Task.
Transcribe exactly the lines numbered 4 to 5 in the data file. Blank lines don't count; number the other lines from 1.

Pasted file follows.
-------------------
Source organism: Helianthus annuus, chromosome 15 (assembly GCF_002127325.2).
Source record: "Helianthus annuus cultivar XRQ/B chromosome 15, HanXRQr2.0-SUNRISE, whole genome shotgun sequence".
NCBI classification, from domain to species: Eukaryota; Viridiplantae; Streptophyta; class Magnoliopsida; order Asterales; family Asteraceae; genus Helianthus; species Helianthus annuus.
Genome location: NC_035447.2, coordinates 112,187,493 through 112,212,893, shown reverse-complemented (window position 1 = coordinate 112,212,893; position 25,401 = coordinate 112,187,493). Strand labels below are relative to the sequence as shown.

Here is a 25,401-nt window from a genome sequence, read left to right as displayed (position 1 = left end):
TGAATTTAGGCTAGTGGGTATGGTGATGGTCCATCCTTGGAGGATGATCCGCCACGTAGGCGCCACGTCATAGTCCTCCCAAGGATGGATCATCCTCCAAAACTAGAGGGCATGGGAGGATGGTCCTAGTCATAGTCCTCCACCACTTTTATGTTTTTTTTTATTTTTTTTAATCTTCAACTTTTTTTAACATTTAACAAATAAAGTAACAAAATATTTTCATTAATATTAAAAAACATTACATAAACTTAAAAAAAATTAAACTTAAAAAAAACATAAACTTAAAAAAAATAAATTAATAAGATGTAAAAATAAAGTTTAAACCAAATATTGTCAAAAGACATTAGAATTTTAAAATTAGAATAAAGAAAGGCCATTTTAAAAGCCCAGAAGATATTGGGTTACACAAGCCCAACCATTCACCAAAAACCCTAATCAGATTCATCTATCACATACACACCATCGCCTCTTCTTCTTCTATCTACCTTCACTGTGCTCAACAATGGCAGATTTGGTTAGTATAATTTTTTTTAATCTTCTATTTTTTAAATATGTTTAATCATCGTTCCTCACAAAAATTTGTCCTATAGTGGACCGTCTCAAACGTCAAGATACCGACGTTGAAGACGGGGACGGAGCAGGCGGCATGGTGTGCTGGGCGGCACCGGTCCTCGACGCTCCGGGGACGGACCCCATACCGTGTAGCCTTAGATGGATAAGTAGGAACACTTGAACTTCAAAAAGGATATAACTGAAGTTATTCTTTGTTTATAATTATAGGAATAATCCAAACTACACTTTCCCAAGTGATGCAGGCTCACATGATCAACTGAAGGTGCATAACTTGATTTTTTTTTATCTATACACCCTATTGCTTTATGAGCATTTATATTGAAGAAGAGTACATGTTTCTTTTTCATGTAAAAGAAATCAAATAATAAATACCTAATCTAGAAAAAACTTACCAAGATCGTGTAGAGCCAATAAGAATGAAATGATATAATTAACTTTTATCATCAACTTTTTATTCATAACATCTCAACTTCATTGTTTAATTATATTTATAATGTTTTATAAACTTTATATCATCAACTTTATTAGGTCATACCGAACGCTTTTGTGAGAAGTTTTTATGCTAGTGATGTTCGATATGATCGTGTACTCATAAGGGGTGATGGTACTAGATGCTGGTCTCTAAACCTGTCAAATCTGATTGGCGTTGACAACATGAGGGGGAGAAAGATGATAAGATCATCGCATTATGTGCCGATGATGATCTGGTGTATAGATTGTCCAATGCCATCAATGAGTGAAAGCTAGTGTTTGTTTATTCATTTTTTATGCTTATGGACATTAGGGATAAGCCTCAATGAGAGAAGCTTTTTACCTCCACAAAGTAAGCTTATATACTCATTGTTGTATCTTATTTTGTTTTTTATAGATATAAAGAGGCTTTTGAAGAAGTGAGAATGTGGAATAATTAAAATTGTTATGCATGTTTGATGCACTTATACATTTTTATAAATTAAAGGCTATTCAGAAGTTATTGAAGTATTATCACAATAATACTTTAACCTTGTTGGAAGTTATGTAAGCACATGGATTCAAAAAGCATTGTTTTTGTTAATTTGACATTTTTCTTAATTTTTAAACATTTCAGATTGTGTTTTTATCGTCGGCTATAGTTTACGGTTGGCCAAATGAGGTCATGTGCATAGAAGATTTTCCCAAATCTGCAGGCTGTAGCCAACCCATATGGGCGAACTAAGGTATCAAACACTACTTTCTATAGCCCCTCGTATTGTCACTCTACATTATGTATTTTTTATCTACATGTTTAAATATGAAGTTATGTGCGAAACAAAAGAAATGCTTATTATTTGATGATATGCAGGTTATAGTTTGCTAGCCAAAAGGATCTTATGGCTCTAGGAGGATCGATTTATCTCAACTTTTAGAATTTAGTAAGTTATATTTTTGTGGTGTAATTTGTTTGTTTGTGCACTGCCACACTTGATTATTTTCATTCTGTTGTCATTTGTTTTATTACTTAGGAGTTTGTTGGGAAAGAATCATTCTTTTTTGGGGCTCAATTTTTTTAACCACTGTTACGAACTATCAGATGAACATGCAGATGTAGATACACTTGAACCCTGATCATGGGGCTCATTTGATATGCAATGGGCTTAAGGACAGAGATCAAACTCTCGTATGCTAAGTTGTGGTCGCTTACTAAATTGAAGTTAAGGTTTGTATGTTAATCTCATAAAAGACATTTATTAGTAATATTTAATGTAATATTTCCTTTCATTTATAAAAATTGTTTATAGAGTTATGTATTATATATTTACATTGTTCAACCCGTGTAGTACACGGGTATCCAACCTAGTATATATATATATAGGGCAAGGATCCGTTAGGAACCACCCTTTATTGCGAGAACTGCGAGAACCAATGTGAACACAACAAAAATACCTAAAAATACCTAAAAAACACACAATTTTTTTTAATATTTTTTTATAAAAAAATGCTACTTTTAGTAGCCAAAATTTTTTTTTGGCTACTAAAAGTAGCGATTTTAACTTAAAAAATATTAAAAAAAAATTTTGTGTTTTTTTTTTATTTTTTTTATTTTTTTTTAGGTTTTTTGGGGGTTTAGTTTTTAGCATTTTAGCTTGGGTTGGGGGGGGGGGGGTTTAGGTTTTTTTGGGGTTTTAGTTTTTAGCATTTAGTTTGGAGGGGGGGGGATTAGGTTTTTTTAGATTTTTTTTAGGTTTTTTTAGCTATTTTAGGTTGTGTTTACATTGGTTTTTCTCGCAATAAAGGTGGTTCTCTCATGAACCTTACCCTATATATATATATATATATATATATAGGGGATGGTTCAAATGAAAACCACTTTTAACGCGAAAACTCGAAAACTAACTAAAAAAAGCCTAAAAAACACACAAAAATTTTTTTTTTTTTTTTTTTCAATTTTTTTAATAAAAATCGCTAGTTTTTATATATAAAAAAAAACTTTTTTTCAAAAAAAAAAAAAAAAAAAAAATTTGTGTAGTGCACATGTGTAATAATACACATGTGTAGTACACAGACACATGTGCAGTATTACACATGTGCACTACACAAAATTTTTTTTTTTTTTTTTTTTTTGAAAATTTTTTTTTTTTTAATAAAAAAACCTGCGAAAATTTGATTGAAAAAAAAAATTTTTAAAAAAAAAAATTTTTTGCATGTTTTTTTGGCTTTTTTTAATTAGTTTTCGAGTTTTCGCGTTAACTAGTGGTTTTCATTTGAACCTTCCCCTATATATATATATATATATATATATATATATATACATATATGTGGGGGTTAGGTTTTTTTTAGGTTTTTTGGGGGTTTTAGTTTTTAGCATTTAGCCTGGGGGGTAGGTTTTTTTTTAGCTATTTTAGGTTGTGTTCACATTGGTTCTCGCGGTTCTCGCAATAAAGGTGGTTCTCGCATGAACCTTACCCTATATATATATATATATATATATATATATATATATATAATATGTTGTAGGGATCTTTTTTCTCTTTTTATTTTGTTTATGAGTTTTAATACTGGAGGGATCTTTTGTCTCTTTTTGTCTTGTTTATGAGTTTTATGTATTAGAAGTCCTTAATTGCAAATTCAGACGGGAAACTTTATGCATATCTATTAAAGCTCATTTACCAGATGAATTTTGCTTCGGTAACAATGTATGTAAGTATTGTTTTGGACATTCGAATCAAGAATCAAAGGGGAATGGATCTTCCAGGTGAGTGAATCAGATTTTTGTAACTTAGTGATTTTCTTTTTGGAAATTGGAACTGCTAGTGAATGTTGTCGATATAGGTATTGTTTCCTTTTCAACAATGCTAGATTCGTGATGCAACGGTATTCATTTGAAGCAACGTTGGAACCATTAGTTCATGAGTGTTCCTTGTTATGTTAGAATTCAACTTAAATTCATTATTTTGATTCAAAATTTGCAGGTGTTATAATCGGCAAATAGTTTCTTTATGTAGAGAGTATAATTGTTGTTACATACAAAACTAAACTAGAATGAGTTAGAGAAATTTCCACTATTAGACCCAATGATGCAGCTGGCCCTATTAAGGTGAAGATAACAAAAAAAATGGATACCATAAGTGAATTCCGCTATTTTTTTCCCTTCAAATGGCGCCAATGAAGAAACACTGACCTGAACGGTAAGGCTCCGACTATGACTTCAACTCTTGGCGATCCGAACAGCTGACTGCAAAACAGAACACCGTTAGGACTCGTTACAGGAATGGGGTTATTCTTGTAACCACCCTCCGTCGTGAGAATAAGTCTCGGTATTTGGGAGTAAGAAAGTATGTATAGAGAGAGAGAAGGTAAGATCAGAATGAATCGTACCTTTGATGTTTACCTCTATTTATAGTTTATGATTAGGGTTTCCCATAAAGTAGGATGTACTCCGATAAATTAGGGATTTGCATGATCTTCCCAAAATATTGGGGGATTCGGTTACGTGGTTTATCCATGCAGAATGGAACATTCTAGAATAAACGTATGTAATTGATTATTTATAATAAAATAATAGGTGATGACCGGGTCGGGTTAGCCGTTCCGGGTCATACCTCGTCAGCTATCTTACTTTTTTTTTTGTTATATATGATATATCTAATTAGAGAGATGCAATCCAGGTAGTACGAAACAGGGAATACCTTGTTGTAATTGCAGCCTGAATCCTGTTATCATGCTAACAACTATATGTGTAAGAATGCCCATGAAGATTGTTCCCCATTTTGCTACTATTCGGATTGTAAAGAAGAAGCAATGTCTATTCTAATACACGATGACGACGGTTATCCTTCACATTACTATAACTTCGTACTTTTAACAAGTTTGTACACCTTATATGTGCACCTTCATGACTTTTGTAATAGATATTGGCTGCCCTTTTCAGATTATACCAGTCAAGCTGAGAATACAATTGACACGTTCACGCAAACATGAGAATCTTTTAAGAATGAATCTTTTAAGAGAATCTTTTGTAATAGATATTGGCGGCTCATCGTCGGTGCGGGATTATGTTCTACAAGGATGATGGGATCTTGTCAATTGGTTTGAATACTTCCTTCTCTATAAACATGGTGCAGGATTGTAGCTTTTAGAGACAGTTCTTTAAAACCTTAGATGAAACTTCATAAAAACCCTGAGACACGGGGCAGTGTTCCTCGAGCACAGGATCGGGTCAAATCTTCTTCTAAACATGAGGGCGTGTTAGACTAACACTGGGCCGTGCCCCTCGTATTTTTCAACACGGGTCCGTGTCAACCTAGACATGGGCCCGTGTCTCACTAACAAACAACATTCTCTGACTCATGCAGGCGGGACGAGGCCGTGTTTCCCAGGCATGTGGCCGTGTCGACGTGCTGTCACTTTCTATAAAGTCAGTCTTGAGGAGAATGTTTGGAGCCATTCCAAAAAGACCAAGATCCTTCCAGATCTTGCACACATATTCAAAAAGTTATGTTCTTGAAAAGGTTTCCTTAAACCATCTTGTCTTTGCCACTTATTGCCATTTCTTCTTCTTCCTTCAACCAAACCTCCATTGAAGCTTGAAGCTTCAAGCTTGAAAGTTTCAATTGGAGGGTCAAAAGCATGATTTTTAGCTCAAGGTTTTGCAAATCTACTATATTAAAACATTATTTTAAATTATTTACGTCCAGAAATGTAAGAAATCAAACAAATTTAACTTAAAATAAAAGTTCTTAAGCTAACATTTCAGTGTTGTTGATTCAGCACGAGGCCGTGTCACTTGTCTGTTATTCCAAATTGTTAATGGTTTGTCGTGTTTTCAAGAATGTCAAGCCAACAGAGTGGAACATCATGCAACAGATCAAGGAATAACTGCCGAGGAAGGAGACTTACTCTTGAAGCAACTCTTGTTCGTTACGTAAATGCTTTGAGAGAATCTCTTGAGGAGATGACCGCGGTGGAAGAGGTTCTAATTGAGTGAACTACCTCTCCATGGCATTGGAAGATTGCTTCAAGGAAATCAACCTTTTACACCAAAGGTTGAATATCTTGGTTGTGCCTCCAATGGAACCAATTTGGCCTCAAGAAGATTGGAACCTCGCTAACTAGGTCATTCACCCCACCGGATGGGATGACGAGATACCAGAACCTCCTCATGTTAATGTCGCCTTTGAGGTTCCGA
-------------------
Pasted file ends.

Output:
Genome location: NC_035447.2, coordinates 112,187,493 through 112,212,893, shown reverse-complemented (window position 1 = coordinate 112,212,893; position 25,401 = coordinate 112,187,493). Strand labels below are relative to the sequence as shown.

Here is a 25,401-nt window from a genome sequence, read left to right as displayed (position 1 = left end):